Single Leg Deadlifts Vs. Two Legged Deadlifts
Deadlifts, whether done single-legged or two-legged, can be performed with either a pair of dumbbells or a barbell. The exercise is a compound weight training exercise, meaning it involves multiple joints and thus develops a large number of muscle groups. Doing the exercise while standing on one or two feet will tweak the technique slightly and thus recruit muscles differently.
The movements involved in both single-legged deadlift and two-legged deadlift are similar with the main difference being whether you stand on one or two legs. When performing deadlifts with both legs, position your feet so that they’re slightly wider than your shoulders with your toes pointed forward. During single-legged deadlifts, lift up your free foot up and hold it back behind you with your knee slightly bent. Hold the weight down in front of your thighs with your palms facing you. Bend forward at the waist, lowering the weight to the floor. If you’re doing single-legged deadlift, your free leg will extend behind you and you’ll return to a standing position once your back is parallel to the floor. If you’re doing two-legged deadlifts, you’ll bend your knees slightly more and return to a standing position after the weights touch the floor.
Because of their similarities, according to the American Council on Exercise, both single-leg and two-legged deadlifts work nearly the same collection of muscle groups. The gluteus maximus, which is the major buttocks muscle, extend your hips and straightens you back up to a standing position. The erector spinae, which is a muscle that runs along your spine, contracts to keep your back straight and prevent it from collapsing to the floor. However, because two-legged deadlifts involve a greater degree of movement at the knees, your quadriceps is heavily involved. In addition, single-legged deadlifts require contribution from the latissimus dorsi and other muscles in your back.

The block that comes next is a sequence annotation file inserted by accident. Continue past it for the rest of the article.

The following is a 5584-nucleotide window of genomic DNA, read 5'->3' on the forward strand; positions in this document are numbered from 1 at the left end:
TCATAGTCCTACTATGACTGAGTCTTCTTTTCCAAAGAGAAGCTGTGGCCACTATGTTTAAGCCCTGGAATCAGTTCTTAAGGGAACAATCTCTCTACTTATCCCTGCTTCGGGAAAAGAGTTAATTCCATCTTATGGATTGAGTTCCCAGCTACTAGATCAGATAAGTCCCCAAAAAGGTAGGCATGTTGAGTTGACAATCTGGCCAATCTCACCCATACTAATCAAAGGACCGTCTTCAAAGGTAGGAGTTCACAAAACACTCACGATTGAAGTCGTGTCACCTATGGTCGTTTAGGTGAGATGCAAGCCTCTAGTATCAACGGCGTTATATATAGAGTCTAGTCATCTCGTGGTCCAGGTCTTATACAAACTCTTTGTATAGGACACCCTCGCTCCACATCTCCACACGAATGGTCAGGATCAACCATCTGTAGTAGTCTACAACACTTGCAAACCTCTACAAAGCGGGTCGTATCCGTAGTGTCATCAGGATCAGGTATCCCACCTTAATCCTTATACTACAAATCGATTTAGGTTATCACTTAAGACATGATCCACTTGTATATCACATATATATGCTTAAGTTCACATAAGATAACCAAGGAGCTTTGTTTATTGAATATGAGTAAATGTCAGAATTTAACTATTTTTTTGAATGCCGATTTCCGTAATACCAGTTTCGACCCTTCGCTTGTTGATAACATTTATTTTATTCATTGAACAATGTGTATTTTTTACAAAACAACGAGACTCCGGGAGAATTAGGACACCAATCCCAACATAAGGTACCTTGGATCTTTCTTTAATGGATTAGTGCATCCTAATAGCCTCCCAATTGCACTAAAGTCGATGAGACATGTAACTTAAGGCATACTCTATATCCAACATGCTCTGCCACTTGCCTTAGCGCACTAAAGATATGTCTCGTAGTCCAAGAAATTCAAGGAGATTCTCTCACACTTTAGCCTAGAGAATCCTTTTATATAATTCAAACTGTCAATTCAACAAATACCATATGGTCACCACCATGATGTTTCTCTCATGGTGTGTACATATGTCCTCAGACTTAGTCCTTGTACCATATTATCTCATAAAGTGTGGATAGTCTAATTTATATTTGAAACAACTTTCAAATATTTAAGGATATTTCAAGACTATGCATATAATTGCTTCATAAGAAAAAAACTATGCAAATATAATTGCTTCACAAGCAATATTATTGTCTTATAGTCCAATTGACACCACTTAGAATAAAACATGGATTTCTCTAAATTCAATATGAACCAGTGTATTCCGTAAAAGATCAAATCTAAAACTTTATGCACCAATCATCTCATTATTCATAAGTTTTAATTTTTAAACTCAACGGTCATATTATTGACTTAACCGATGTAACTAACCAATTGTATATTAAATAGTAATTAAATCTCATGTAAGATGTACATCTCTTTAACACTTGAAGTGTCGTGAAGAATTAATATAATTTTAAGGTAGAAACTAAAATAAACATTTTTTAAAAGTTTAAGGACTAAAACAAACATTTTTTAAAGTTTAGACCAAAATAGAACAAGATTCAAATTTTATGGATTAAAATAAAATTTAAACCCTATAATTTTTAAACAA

Benefits of Single-Legged Deadlifts
Single-legged deadlifts require a greater degree of balance and coordination than two-legged deadlifts. As you lower towards the floor, the muscles in your feet, ankles, legs and hips will need to contract to stabilize your leg and prevent you from falling over. In addition, single-legged deadlifts will make each of your legs work independently. During two-legged deadlifts, your more dominant leg can take on a greater percentage of the load, thus allowing your non-dominant leg to get off easy. Single-leg deadlifts will ensure each leg has to handle the same amount of load.
Benefits of Two-Legged Deadlifts
If you’re looking to significantly build strength or size, two-legged deadlifts should appear in your workout regimen more often than single-legged deadlifts. You’ll be able to lift a significant greater amount of weight during two-legged deadlifts, which is what’s needed if you’re looking for serious strength gains. According to TheDeadlift.com, incorporating deadlifts will stimulate the release of both testosterone and growth hormone, which are involved in building muscle size.
- American Council on Exercise: Dumbbell Deadlift
- American Council on Exercise: Single-arm, Single-leg Romanian Deadlift
- The Deadlift.com: Physical Benefits of Deadlifting
- ExRx.net: Dumbbell Single-Leg Deadlifts
Kim Nunley has been screenwriting and working as an online health and fitness writer since 2005. She’s had multiple short screenplays produced and her feature scripts have placed at the Austin Film Festival. Prior to writing full-time, she worked as a strength coach, athletic coach and college instructor. She holds a master's degree in kinesiology from California State University, Fullerton.